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_zedagive 11-15-2019 05:47 PM

What do you electric players think of this thing?

PAPADON 11-15-2019 05:51 PM

Cool concept - butt ugly guitar.

eatswodo 11-15-2019 06:08 PM

I don't get it.

Many have tried this concept, and many have failed.

Electric guitar players are just as much traditionalists as their acoustic counterparts.

And their audiences don't care what they are playing.

Paleolith54 11-15-2019 06:51 PM


Originally Posted by _zedagive (Post 6212616)

Solution to a non-problem. The market has repeatedly shouted "I Don't Care!"

Nama Ensou 11-15-2019 07:36 PM

Acoustic guitar forum isn't really the best place to look for opinions on something so out-of-the-box. I was ready to dislike it too, and not that I really want one, but if I had a large enough income and a place to hold lots of guitars on the walls, I'd buy one in a heartbeat, if it felt and played well enough, which I'm assuming that anyone doing the homework to put all these concepts into play would have likely have already been obsessing over.
Maybe I'd end up selling it eventually, but really, there are some pretty cool concepts at play here.

Gordon Currie 11-15-2019 08:25 PM

I like some of the ideas just from a technology/gadget standpoint, but it is a solution in search of a problem.

I can see if you needed to follow a heavy metal tune with a country tune this might be helpful, but who is really doing that?

In the studio, I guess you could bring only one guitar, but again most studio players are used to having 2-3 minimum, so... why?

It reminds me of the Line 6 modelling guitars. Sounds like a great idea (on paper) but in practice they aren't the most awesome of instruments (actually very generic in my experience).

Steve DeRosa 11-15-2019 08:30 PM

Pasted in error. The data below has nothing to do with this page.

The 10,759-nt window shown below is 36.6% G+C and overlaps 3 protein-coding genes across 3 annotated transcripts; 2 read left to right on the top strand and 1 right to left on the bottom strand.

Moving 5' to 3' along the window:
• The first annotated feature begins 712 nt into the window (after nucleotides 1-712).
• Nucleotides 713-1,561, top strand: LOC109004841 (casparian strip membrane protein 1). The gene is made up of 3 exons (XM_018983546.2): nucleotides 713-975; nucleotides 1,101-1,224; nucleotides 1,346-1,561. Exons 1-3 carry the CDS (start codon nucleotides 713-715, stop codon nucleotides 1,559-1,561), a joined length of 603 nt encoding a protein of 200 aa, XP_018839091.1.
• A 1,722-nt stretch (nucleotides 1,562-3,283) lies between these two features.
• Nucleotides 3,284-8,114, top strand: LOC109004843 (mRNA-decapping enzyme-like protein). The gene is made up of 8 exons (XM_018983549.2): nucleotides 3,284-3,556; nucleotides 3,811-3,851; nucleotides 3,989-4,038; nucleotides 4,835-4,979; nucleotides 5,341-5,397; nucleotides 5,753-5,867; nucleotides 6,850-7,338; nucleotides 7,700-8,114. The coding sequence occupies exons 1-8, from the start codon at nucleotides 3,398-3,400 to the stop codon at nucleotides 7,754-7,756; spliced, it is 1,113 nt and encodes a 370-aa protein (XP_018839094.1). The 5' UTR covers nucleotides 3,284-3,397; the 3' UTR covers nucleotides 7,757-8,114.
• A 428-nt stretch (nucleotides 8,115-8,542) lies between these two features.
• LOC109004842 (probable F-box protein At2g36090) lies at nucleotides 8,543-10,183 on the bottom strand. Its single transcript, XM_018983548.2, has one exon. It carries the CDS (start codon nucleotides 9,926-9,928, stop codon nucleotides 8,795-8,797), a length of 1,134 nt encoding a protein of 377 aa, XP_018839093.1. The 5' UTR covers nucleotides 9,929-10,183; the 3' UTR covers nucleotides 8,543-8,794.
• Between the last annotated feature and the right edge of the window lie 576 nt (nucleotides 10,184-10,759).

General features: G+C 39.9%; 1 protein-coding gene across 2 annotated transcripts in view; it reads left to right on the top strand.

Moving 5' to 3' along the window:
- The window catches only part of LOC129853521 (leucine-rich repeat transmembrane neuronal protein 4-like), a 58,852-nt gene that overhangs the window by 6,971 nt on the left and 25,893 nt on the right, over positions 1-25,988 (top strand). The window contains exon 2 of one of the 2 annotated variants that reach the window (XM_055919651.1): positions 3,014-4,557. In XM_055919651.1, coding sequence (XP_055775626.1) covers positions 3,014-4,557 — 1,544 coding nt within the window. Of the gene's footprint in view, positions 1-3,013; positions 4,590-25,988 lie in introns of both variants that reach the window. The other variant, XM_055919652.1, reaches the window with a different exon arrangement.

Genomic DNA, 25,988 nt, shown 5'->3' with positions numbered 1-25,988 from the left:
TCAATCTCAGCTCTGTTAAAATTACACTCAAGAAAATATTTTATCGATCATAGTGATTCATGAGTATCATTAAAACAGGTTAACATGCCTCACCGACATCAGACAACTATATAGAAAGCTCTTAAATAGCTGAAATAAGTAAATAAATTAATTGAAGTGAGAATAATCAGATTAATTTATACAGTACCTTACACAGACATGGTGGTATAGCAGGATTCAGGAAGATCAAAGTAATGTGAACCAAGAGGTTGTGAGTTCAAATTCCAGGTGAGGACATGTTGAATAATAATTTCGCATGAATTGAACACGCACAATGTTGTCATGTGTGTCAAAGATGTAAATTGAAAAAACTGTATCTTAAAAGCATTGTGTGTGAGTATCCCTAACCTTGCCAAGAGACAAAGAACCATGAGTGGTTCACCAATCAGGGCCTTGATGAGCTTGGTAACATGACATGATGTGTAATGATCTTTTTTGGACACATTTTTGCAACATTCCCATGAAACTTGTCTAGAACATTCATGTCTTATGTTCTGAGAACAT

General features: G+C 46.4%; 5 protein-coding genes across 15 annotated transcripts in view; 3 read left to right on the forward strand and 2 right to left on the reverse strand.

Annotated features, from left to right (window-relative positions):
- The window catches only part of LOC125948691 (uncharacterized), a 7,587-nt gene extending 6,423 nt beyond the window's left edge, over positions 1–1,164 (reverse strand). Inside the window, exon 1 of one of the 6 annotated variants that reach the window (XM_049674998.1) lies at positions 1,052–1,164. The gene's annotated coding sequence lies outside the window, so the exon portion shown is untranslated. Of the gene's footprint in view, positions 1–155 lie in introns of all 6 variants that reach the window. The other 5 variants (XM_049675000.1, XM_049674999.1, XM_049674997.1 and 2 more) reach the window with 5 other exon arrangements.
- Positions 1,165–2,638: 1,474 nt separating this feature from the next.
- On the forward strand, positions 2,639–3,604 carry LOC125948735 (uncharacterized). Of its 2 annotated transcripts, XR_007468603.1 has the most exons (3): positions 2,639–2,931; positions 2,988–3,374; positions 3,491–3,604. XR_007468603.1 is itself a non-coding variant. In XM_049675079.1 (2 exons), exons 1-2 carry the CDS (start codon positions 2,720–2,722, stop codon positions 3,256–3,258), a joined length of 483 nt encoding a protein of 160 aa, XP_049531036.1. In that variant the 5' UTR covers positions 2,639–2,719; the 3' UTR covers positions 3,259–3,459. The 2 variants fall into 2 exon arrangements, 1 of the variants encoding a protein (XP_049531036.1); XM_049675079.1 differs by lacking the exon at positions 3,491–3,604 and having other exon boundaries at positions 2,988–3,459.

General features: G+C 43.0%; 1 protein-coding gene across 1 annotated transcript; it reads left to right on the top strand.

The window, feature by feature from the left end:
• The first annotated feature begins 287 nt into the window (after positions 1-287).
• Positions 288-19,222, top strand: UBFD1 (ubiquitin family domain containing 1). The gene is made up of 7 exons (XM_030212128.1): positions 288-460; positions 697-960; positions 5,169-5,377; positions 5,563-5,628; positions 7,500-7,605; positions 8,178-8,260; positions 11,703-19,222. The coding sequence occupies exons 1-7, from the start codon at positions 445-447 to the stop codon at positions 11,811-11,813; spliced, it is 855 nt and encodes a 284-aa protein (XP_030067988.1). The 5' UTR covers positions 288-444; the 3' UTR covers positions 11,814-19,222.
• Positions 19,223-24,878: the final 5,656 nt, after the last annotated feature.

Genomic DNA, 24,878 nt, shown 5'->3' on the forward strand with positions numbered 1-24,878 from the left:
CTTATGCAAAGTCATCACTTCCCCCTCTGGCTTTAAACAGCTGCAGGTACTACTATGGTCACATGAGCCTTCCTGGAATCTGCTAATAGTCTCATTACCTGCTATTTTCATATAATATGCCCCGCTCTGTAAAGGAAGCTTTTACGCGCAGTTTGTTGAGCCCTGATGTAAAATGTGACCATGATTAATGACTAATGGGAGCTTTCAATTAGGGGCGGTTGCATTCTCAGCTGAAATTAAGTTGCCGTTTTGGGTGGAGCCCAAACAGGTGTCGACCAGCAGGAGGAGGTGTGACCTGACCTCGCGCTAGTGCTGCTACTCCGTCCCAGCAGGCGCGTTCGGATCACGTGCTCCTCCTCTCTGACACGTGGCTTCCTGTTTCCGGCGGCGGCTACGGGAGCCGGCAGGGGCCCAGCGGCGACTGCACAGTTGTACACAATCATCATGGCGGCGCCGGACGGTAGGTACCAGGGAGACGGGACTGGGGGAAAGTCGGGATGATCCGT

Originally Posted by eatswodo (Post 6212636)
...Many have tried this concept, and many have failed...

Gretsch Bikini (1961) - folding slab body into which any combination of 6-string guitar/4-string bass necks could be loaded, and every bit as ugly as the Boaz:

FYI it was also available in a single-neck version, both of which were mercifully discontinued in 1962 after less than one year of production:

I can't even imagine the question for which someone thought these were the answer... :confused:

DukeX 11-15-2019 08:36 PM

I think it's cool enough, just not my thing.

FrankHudson 11-15-2019 09:40 PM

I'm no expert on guitar marketing, so I'll mostly leave that to folks who know more about that. Speaking generally, most "new ideas" fail, it's not just new guitar ideas.

The guitar that this is most reminiscent of to me is the late Sixties Dan Armstrong Lucite guitar, which was originally sold with the idea that one could easily drop in various modular pickups.

Even further back, Leo Fender had modular ideas for serviceability and ease of manufacture decades before that. Have a problem with your neck? Here, screw a new one on. Or how about the Strat all the electronics on the control plate except for the output jack idea? What Leo probably didn't plan is that over the decades that serviceability idea became a huge platform for mods and aftermarket parts.

Of course the modularity concept only works to the maximum after it succeeds in the marketplace so that a wide variety of parts is assured. If Dan Armstrong had sold tens of thousands of guitars, many of us would assume in an alternate time-line that trying out a new pickup would be easier than trying a new set of strings.